Xu aims to use the quantitative skills he gains in the MPP program to explore the connection between health and nutrition.
Headshot of Jeremy Xu
Jeremy Xu

In high school, Jeremy Xu, MPP Class of 2023, wanted to open his own healthy, plant-based restaurant. He grew up in Shanghai, and he saw the fast-paced lifestyle of the city led to many people eating unhealthy foods—leading to unhealthy lives. “I thought that if I could create a restaurant that promoted healthy eating, I could begin to get people to realize how the food we eat impacts our bodies.”

Seeking to understand the connection between our bodies and nutrition, Xu went to Shanghai Jiao Tong University to research nutrition on the molecular level. In the summer of 2018, he went to McMaster University to study health care management and the challenges of digital health care. “My time at McMaster was important, because it was my first exposure to health care and how to use the practice to make social change.” In 2019, Xu was selected for a joint degree program with Cornell University, where he is currently a senior studying nutritional science, business, and communication. 

“When the COVID-19 pandemic started, it created a lot of public health concerns around food insecurity,” Xu said. During summer 2020, he interned with the Age-Friendly Initiative, an internship, he said, which subsequently shaped his interest to pursue public policy. “We investigated how nonprofits in Tompkins County, New York created emergency food networks to address food insecurity in the county. I interviewed the organizations and learned how they set up food distribution to ensure food reached vulnerable families. I also wrote a best practices report that was sent to numerous New York state agencies.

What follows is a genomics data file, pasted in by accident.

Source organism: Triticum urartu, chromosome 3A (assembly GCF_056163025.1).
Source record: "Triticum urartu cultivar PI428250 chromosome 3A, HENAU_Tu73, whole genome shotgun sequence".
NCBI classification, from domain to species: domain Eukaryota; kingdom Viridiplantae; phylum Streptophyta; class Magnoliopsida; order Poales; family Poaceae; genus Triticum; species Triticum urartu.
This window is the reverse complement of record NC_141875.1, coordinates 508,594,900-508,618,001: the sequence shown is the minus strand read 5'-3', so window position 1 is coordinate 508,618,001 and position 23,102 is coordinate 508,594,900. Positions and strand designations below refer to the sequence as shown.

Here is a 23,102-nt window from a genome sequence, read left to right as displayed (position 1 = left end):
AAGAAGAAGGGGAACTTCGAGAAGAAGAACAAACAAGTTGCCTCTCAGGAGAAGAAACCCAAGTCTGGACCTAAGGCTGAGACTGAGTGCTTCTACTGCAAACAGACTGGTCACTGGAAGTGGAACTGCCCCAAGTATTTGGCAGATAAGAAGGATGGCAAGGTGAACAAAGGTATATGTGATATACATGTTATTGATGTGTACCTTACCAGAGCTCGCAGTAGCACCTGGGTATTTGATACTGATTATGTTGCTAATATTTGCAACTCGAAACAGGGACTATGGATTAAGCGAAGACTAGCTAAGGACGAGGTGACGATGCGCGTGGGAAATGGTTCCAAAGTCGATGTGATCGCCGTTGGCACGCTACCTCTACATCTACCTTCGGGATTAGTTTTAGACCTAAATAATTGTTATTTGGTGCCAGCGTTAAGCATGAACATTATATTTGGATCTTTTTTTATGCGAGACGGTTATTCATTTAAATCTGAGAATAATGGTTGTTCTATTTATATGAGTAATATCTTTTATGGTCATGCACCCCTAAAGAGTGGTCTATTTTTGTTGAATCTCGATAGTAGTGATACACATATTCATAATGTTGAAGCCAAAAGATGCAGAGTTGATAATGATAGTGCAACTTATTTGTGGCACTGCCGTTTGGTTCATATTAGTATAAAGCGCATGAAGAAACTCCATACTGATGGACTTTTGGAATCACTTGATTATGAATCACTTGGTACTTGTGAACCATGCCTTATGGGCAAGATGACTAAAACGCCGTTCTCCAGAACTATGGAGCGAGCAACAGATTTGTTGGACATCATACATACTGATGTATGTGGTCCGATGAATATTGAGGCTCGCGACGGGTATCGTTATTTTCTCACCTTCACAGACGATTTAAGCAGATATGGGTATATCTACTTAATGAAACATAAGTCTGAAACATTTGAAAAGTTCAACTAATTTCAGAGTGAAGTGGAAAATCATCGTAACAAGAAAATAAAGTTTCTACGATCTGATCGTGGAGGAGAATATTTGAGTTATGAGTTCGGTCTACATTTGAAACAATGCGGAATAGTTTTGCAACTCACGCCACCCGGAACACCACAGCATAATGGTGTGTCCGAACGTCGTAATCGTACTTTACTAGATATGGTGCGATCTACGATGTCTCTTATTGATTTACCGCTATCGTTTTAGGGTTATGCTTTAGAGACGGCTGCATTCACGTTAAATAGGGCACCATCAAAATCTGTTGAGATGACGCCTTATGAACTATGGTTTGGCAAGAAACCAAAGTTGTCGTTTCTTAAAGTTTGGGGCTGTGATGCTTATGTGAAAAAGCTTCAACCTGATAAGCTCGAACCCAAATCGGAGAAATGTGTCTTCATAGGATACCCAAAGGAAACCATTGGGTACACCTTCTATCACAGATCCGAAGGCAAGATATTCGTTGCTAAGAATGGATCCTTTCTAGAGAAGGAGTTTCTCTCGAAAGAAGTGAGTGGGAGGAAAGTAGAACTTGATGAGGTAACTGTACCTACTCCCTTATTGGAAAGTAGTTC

“Undertaking that report made me realize that food insecurity is going to be a public concern. COVID-19 magnified the issue, but it is a long-term issue. And this made me want to go into public policy,” Xu said. “I see this as an extension of my interest in nutrition. I want to apply my nutrition knowledge to a broader area.”

Xu also had seen that there were gaps between creating policy and  implementing it. “I wanted to figure out how to close those gaps by engaging the public during the policy formation and ensure policy is created holistically.”

Xu began looking at public policy programs and was immediately drawn to the Master of Public Policy program at Harris. “I wanted a program that would give me quantitative skills, because all my previous research was qualitative. I was confident Harris would deliver a strong quantitative foundation I could use in the future to address social problems.”

Xu said he is looking forward to taking interdisciplinary courses to broaden his perspective into other fields to see what might be useful to the field of nutrition. He is also looking forward to the Policy Labs and getting to know graduate students from throughout the university.

“This is a really important step to turn my passion into reality,” Xu said. “Harris is an important platform to transform my theory and previous knowledge into practice.”

Xu said he is still deciding what exactly he wants to do after Harris, but right now he wants to stay in the United States to continue getting insight into another culture and gain exposure to different perspectives. "I think I’d like to be a social practitioner, work at a nonprofit, or become a consultant. But I definitely plan to take the next two years to figure out which industry best connects my interests.”